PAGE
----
The Socialist Republic of Vietnam began its transition from a centrally planned to a market economy in 1986. That year the Vietnamese government embarked on a series of economic and political reforms called the Doi Moi policy (doi moi translates, approximately, to “renovation”). The policy spurred growth and has lifted Vietnam off the list of the world’s poorest countries and up into the ranks of lower-middle income countries, in just 30 years.

The benefits of this economic growth have been distributed equitably to a large degree. Extreme poverty (signified by an income of under USD 1.90 per day) decreased from 58% in 1993 to 3.2% in 2014. The proportion of Vietnamese living below the poverty line has fallen to 13.5%.

The GDP growth rate has hovered around 6% since the 1990s. The only Asian nation that has grown faster than Vietnam is its giant northern neighbour China. Vietnam’s young and educated workforce with a median age of 30 is giving a significant boost to its growth trajectory for the next decade.

Vietnam’s biggest competitive advantage, however, is its proximity to southern China, to which it is well connected by air and sea. As wages rise in China, Vietnam has become the destination of choice for firms seeking lower-cost production hubs.

Partly as a result of this strategy, Vietnam has moved from a primarily agrarian economy to one powered by manufacturing and services, which contributed 43.7% and 38.8%, respectively, to the country’s GDP in 2016.

Foreign direct investment (FDI) inflows into Vietnam totalled USD 24.4 billion in 2016, up 9% from 2015. The largest foreign investor in Vietnam is South Korea, which accounted for 28.8% of FDI inflows in 2016.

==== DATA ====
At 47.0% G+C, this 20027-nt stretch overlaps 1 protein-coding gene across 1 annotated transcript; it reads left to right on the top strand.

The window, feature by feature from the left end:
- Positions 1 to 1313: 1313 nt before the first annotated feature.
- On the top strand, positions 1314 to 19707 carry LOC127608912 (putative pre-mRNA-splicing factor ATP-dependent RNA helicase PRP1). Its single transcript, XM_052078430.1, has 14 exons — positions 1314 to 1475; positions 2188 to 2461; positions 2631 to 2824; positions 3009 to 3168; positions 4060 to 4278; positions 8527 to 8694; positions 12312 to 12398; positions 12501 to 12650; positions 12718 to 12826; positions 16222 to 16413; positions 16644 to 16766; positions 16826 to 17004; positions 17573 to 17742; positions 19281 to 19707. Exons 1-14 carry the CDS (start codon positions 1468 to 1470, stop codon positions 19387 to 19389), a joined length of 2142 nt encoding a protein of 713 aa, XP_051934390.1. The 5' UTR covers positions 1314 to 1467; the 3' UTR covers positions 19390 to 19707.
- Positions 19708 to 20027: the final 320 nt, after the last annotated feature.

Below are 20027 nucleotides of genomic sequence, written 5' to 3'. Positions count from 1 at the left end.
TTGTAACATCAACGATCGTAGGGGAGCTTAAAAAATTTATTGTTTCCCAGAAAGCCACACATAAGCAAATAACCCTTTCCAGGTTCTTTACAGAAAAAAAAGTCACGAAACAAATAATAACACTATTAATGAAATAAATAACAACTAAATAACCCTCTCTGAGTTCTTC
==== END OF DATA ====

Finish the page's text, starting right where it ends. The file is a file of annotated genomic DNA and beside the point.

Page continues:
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Vietnam’s Fact File

World Giving Index Rank

2016
64 79 in 2015
  • 34%giving money
  • 19%volunteering time
  • 55%helping a stranger

Population

2016
95.26 million

GDP (PPP)

2016
595.5 billion World Rank 36

Poverty

2012
11.3%

Per capita GDP (PPP)

2016
USD 6,429 World Rank 125

Global Competitiveness Index

2016
60 56 in 2015

Source: CIA, Charities Aid Foundation (CAF, 2016), Credit Suisse (2016), OECD (2016), World Economic Forum (WEF, 2016), World Bank (2017)

Economic Context for Investors

  • Favourable
  • Moderately favourable
  • Unfavourable
Factors Index Score/Rank Description
GDP Growth 2016
Index Score/Rank
6.1%
The economy grew 6.1% in 2016, slower than the 6.7% growth rate of 2015. In 2017, GDP growth is projected to be between 6–6.5%.
Governance 2015
Index Score/Rank
-0.4
Vietnam scored above 36% of all countries in the 2015 World Bank’s Worldwide Governance Indicators.